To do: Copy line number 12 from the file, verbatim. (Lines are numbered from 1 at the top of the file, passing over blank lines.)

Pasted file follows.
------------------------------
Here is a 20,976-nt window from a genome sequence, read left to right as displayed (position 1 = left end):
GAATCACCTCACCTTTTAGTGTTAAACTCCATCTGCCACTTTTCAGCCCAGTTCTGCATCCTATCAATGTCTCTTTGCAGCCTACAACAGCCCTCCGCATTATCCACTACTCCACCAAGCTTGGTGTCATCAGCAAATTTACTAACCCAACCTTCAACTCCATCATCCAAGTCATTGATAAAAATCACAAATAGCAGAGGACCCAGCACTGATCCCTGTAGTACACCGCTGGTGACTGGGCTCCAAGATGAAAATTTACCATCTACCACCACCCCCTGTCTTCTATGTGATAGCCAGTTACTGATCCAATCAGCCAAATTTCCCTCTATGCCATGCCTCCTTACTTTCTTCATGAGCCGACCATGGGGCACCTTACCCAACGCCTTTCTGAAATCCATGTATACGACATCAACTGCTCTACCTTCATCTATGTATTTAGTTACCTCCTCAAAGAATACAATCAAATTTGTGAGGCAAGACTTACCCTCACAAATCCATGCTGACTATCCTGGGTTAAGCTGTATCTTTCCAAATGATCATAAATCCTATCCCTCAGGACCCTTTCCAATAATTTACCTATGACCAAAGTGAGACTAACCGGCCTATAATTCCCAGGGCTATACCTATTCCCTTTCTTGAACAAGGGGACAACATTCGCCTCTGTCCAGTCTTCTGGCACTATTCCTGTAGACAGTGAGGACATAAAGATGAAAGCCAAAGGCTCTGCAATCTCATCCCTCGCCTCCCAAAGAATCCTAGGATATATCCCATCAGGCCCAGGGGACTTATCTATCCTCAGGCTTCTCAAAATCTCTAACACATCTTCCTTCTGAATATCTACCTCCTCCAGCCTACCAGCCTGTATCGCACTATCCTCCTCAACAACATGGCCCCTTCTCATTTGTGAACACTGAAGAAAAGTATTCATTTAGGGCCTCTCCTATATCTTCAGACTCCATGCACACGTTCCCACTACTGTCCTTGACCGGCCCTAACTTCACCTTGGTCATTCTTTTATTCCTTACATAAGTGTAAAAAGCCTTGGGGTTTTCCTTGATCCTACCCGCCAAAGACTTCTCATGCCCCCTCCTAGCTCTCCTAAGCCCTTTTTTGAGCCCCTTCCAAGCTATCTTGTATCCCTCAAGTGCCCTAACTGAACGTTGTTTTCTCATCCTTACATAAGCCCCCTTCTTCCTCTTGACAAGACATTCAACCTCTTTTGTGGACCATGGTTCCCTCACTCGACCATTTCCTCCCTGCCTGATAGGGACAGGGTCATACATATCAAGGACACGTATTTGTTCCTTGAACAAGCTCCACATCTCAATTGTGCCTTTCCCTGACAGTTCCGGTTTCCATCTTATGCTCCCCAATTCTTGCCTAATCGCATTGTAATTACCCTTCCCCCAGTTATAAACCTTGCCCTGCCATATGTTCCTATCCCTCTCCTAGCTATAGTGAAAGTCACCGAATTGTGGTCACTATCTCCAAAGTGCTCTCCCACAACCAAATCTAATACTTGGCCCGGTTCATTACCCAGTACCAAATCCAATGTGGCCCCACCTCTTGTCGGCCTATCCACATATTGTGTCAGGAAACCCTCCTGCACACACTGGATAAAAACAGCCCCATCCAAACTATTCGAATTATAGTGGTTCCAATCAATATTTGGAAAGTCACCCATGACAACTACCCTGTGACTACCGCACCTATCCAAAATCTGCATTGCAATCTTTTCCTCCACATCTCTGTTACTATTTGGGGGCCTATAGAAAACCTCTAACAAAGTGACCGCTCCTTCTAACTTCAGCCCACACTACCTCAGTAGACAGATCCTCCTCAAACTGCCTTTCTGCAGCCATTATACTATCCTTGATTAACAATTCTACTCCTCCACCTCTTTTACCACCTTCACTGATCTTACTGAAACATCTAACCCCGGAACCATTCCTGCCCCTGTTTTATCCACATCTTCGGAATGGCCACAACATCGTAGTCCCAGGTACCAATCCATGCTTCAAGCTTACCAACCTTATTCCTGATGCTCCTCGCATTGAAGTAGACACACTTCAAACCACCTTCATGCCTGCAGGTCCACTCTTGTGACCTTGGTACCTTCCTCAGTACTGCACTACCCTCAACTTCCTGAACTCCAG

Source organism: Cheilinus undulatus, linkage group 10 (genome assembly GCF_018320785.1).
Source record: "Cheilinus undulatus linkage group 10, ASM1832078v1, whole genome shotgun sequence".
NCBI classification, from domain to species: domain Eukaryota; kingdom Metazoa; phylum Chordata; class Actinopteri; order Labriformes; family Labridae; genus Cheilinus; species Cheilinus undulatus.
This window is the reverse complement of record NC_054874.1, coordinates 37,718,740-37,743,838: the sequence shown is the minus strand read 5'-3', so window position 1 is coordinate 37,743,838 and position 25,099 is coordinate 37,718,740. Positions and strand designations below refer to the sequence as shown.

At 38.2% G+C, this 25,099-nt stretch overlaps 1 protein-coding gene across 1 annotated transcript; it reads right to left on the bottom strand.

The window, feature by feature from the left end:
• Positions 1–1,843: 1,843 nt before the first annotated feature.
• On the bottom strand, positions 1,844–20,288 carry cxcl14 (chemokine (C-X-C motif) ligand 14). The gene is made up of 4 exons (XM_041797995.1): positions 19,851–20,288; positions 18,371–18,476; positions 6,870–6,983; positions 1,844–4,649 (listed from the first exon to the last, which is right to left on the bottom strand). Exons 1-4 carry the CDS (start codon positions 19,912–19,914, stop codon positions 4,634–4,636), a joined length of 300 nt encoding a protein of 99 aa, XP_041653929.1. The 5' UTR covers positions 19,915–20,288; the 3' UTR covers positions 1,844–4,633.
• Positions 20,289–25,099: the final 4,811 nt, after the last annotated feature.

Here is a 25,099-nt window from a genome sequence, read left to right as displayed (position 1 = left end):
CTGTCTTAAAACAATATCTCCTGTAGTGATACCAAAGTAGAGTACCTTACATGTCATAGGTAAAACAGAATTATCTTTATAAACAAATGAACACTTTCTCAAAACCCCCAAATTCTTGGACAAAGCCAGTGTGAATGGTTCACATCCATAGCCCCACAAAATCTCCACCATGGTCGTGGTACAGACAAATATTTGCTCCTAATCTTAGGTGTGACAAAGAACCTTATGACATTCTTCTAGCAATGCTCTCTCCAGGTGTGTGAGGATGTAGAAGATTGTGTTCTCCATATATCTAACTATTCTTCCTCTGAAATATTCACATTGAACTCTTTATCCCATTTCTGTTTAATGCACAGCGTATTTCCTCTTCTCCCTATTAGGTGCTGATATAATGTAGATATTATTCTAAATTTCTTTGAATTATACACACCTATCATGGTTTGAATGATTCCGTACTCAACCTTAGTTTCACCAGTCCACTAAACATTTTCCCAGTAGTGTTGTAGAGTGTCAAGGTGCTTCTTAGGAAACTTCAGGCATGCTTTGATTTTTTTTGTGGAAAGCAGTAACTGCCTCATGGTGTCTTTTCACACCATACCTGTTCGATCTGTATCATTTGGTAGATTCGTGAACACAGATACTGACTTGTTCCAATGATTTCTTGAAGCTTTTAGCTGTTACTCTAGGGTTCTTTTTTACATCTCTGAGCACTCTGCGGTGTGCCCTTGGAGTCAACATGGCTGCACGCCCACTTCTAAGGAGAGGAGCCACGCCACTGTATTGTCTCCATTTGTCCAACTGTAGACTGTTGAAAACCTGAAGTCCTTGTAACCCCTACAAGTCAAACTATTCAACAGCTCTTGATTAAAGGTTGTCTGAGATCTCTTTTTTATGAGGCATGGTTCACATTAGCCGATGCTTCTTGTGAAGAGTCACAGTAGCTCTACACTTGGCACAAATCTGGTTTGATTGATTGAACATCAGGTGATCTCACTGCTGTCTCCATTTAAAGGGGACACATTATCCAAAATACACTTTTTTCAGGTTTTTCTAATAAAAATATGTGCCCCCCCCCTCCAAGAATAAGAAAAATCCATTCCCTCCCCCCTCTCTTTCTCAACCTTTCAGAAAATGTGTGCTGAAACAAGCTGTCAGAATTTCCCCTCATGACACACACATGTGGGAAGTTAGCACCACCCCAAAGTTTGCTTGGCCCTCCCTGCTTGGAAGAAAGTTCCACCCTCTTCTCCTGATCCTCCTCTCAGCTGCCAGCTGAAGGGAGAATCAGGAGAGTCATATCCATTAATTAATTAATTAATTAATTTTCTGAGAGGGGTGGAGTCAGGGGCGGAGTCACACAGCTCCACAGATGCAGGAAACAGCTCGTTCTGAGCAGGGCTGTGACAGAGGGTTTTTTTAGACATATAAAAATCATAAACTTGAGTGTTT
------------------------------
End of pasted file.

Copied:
Here is a 25,099-nt window from a genome sequence, read left to right as displayed (position 1 = left end):